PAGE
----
Jonny Small gave AAL students a great Artists Talk in one of our studios recently. He is a an abstract painter, who developed his practice at BA and MFA at Wimbledon school of art. Jonny discussed the way that he works with obscurity and ambiguity to create images which are not directly decipherable to the viewer.

He told students that at the start of his studies at university, he was most interested in portraiture. But he was gradually influenced by his BA tutors, the majority of whom where non-figurative artists. As a result, he his compositions became more ambiguous, and began to slip from distinction. His influences (which can be seen in his approach to painting) include Paul Nash, Futurism, the Horro Vacqui art movement and Vapourwave music!

“My paintings are close to looking like figurative images, but have just fallen out of recognised territory.”

The Artist noted the difficulties of working outside of the support of an institution. Since university, he noted that it is often more convenient to make miniature paintings. Though, smaller canvases aren’t ideal for his practise, as they don’t give the space for a lot of detail.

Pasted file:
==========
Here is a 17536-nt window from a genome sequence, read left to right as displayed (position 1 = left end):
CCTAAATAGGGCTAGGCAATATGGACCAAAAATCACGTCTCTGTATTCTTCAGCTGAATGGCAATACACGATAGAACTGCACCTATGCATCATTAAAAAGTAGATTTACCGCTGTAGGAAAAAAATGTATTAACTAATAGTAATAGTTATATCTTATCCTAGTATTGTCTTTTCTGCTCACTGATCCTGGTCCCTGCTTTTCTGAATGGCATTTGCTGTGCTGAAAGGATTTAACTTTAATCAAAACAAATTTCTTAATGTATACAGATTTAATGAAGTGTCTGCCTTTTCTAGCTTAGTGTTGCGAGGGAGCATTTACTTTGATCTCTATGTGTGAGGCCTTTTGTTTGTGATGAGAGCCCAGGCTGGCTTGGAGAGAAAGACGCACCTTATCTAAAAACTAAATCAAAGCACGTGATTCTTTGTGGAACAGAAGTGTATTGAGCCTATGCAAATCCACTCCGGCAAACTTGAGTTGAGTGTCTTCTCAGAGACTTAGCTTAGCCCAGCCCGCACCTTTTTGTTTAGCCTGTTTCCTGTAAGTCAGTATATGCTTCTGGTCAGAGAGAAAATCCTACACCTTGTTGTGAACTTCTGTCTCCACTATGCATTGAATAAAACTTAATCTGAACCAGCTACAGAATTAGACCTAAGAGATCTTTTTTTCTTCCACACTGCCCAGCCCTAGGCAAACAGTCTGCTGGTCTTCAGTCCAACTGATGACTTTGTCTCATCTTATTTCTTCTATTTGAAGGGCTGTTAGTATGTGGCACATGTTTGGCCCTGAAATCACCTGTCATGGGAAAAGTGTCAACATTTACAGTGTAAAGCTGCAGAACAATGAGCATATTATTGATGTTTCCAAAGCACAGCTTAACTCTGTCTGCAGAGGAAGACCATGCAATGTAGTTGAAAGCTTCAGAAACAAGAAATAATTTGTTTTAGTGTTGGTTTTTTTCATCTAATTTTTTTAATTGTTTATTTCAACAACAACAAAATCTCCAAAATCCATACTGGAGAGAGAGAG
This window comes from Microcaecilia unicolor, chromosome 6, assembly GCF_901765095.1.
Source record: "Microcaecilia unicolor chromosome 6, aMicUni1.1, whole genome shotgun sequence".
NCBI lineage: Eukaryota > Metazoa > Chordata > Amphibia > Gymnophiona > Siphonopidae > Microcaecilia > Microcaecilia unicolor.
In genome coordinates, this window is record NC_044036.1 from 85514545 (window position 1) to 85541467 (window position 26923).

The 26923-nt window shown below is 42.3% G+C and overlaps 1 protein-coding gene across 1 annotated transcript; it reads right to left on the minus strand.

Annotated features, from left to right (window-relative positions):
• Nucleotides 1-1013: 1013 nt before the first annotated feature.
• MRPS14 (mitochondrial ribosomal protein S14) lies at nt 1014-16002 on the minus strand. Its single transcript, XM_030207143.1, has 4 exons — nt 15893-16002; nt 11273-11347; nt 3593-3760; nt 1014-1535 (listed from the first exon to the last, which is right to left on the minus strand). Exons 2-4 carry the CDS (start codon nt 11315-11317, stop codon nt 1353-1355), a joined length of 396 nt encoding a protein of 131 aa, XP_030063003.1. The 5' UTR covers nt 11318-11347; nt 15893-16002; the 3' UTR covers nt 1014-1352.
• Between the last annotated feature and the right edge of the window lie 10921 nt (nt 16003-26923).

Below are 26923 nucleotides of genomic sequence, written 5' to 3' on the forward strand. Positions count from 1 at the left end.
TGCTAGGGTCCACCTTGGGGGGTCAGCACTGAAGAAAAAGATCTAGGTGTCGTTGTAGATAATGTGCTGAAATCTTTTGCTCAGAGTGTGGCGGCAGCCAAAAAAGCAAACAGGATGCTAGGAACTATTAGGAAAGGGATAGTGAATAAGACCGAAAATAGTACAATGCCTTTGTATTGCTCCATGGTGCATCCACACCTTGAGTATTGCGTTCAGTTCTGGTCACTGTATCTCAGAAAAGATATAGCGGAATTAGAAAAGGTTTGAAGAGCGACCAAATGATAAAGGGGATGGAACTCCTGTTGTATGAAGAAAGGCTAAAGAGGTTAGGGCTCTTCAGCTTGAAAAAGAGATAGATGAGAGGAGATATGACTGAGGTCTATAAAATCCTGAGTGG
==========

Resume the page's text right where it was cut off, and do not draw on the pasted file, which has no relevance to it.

Since university, and having a break from London, Jonny has found himself returning to portraiture, which might be interesting for Contemporary Portraiture FD students to hear!  It was very interesting to hear about the development of the artist’s practise, thank you Jonny.

Two of our 2019 graduates, Heidi Sundvik and Jeremie Queyras, won the month-long Leo Gallery residency. The prize, which included flights, accommodation and art materials, was generously provided by Leo Gallery. Read all about it!

An unforgettable experience in Shanghai